The National Geographic Society announced recently that world-renowned paleoanthropologist Lee Berger has been named a National Geographic Explorer in Residence.
In this role, Lee will:
- Continue to serve as an ambassador for the Society and a mentor to members of the global Explorer community
- Lead a Society-funded program called Rising Star, named for the cave system where he and his team conduct their fieldwork
- Join the Society’s staff and bring much of his continued research in-house
The world-renowned paleoanthropologist has received funding from the Society for almost three decades and will continue his work to illuminate the origins of humanity. As Lee and his team continue their work with the Society’s support, they expect to publish several findings over the next year and beyond that will add to our knowledge of H. naledi.
Berger’s relationship with the Society began with his first grant in 1996 for the excavation and preservation of early Homo sapiens footprints at Saldanha Bay in South Africa, but he is best known for his work at the Cradle of Humankind World Heritage Site in South Africa. With support from the Society and Lyda Hill Philanthropies, his excavations there have led to some of the most significant scientific findings of the 21st century, including the finding and documentation of two previously unknown hominin species: Australopithecus sediba in 2008 at the Malapa site and Homo naledi in 2013 in the Rising Star cave system.
“I am proud of my long relationship with National Geographic and thankful for their consistent support,” said Berger. “The National Geographic Society has played a significant role in supporting scientists who strive to understand human origins. I see it as a natural home for me and my work, as we share a curiosity and passion for understanding the very roots of humanity. I am excited for what more we can accomplish together as I undertake this new role.”
As an Explorer in Residence, Berger will become a member of the Society’s staff and bring much of his scientific work in-house. He and his team will receive continued support for their research and exploration within the cave systems and fossil sites of southern Africa. They expect to publish several findings over the next year and beyond that will add to our knowledge of Homo naledi and human origins.“Over the course of his career, Lee has been a defining figure in the field of paleoanthropology. From Australopithecus sediba to Homo naledi and his ongoing work today, he has made many significant findings that have furthered our understanding of human origins,” said Ian Miller, the Society’s Chief Science and Innovation Officer. “We’re so excited to have him join the Society as an Explorer in Residence and to bring his work closer to our organization, so that we might work together to improve our understanding of human evolution and share it with the world.”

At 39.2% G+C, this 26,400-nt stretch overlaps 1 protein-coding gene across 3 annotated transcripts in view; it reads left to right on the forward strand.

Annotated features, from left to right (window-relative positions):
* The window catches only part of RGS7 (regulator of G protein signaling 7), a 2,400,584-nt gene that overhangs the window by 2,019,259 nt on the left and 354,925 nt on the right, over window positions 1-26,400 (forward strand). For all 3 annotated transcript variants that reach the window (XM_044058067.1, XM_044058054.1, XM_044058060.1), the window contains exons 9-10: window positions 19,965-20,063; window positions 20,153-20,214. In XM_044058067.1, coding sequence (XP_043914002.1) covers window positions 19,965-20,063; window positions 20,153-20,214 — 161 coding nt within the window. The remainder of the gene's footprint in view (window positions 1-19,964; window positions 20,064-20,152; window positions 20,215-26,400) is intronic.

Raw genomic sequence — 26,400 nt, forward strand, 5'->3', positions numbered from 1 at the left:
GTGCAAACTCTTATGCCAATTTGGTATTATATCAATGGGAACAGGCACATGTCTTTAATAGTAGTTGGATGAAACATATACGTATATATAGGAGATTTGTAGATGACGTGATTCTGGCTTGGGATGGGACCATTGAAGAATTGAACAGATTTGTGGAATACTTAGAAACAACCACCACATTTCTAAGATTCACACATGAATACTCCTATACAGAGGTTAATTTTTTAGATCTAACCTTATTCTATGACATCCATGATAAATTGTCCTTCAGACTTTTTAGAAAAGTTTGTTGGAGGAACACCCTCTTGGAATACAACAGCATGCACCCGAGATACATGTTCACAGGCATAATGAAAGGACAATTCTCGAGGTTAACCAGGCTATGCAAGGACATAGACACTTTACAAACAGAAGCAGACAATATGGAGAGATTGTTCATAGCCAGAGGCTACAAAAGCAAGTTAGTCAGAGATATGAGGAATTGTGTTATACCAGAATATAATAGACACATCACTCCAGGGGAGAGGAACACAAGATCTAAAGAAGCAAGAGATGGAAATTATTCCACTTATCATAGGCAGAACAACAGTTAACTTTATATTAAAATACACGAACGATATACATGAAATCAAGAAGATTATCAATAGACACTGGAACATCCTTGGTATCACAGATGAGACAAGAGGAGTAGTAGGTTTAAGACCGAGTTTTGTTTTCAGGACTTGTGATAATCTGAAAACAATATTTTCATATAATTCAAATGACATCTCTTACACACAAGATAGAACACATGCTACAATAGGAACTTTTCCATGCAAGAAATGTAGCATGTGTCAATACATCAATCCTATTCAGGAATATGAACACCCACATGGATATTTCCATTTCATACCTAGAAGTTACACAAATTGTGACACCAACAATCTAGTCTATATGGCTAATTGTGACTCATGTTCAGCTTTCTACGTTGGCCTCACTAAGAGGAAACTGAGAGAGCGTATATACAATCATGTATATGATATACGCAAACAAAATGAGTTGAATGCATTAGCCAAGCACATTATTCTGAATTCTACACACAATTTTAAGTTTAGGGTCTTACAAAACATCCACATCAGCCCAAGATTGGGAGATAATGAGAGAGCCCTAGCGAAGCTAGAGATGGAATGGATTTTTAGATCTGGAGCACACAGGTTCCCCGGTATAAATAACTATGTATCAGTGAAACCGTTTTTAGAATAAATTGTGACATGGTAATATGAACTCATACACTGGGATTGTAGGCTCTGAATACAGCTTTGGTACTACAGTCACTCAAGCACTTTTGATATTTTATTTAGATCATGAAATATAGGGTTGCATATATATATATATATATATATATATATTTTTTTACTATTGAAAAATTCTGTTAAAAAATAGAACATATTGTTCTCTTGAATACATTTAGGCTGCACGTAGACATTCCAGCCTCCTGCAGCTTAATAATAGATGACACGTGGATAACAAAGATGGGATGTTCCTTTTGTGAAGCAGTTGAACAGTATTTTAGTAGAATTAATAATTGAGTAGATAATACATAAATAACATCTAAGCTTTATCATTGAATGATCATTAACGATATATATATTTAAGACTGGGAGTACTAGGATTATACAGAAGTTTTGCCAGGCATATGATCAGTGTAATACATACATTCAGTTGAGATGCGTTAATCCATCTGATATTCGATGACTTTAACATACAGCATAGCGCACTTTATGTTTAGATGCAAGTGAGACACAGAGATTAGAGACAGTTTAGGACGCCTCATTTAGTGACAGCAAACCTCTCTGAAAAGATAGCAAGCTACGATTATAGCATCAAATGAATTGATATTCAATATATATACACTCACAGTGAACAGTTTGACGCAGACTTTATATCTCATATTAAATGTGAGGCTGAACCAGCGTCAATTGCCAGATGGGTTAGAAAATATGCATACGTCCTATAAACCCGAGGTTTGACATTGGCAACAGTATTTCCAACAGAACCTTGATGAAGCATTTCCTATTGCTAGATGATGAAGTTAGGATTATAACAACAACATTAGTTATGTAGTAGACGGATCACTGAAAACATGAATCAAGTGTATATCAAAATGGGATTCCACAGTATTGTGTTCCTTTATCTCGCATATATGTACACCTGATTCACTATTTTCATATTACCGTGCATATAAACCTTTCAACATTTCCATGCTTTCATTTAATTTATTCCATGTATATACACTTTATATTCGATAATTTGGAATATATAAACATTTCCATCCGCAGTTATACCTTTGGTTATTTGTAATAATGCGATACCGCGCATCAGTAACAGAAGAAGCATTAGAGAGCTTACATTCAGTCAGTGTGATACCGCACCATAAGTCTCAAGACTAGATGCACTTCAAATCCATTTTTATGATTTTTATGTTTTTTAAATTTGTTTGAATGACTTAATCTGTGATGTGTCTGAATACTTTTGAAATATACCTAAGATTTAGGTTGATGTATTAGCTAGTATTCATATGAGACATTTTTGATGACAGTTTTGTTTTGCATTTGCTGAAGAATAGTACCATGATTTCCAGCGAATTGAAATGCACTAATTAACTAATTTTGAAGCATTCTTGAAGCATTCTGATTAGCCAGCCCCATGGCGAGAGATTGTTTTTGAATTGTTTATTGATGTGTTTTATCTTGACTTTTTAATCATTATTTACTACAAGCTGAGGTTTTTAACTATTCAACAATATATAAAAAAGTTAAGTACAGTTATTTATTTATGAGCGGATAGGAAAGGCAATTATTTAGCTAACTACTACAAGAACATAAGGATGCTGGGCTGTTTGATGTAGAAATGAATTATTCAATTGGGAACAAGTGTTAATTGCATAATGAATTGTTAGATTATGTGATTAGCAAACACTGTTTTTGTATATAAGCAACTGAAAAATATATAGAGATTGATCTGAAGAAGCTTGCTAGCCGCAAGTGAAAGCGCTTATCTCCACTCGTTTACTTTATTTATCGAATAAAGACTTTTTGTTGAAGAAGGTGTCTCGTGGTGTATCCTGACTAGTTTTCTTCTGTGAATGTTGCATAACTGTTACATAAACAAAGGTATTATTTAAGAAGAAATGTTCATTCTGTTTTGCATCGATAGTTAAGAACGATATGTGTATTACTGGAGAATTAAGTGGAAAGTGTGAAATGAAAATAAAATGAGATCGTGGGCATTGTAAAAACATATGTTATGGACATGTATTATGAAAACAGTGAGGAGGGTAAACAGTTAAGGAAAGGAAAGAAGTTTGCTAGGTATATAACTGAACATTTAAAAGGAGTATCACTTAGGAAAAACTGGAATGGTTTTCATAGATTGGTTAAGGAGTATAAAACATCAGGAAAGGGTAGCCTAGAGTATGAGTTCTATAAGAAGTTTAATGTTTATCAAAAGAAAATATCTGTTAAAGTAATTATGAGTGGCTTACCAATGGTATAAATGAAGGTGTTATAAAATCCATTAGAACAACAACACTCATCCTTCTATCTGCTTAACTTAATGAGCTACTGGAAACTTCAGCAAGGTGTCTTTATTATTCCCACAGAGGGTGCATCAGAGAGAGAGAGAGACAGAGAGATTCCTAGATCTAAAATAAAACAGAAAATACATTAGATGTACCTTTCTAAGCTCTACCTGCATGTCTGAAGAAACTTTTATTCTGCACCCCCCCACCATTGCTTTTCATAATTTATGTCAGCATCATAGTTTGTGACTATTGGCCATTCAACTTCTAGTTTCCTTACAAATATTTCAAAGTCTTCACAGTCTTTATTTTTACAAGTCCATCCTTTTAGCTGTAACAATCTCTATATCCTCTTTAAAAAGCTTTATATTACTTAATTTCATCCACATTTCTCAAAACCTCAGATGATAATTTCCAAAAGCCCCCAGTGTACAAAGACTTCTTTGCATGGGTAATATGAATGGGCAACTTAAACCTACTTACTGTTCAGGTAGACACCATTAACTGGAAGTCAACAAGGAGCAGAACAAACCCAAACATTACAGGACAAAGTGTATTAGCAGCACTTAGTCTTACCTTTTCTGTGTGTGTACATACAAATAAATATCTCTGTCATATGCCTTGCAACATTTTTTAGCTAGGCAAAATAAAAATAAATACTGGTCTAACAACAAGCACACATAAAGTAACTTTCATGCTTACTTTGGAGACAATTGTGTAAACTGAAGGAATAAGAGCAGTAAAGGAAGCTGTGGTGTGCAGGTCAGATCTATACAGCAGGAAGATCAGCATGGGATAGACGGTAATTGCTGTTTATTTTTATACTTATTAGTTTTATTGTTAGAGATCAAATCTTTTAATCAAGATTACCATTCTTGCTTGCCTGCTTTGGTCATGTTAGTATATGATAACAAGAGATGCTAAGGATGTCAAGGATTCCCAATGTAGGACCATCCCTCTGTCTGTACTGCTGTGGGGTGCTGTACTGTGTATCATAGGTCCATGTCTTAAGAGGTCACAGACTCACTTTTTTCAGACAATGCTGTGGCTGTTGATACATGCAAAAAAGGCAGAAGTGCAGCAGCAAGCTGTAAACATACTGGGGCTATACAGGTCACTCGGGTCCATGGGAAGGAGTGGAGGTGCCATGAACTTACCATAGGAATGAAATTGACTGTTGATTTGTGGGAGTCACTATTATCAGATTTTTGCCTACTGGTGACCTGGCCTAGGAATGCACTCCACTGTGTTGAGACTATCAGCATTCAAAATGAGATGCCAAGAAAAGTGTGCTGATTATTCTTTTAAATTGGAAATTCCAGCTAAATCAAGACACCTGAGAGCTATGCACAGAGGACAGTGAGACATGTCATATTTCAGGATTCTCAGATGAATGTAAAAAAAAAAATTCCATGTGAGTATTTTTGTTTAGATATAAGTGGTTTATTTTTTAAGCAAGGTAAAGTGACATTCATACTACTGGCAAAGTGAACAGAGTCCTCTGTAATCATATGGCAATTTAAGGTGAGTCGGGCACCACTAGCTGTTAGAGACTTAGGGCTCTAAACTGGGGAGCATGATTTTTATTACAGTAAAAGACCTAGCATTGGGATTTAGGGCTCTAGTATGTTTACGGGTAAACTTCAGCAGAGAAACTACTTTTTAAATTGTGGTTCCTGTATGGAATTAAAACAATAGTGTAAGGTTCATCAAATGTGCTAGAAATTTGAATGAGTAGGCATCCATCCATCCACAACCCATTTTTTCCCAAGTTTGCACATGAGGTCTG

Berger became a National Geographic Explorer almost three decades ago with his first grant. In 2016, he received the Rolex National Geographic Explorer of the Year award in recognition of his groundbreaking work. Two years later, he was named an Explorer at Large, joining a cohort of luminaries and changemakers who lead groundbreaking work, serve as ambassadors for the Society, and mentor others in the global Explorer community. Berger will continue his long-standing relationship with the University of the Witwatersrand in South Africa as an Honorary Professor of the Institution.
“Lee’s work in South Africa to uncover lost remnants of human history has been vital to understanding the origins of humanity—and epitomizes how we help to illuminate the wonder of our world,” said Jill Tiefenthaler, the Society’s Chief Executive Officer. “The Society is proud to fund and support Lee as he helps to shine a light on humanity’s shared past, and we are thrilled to embark on this next chapter with Lee and his team.” Comment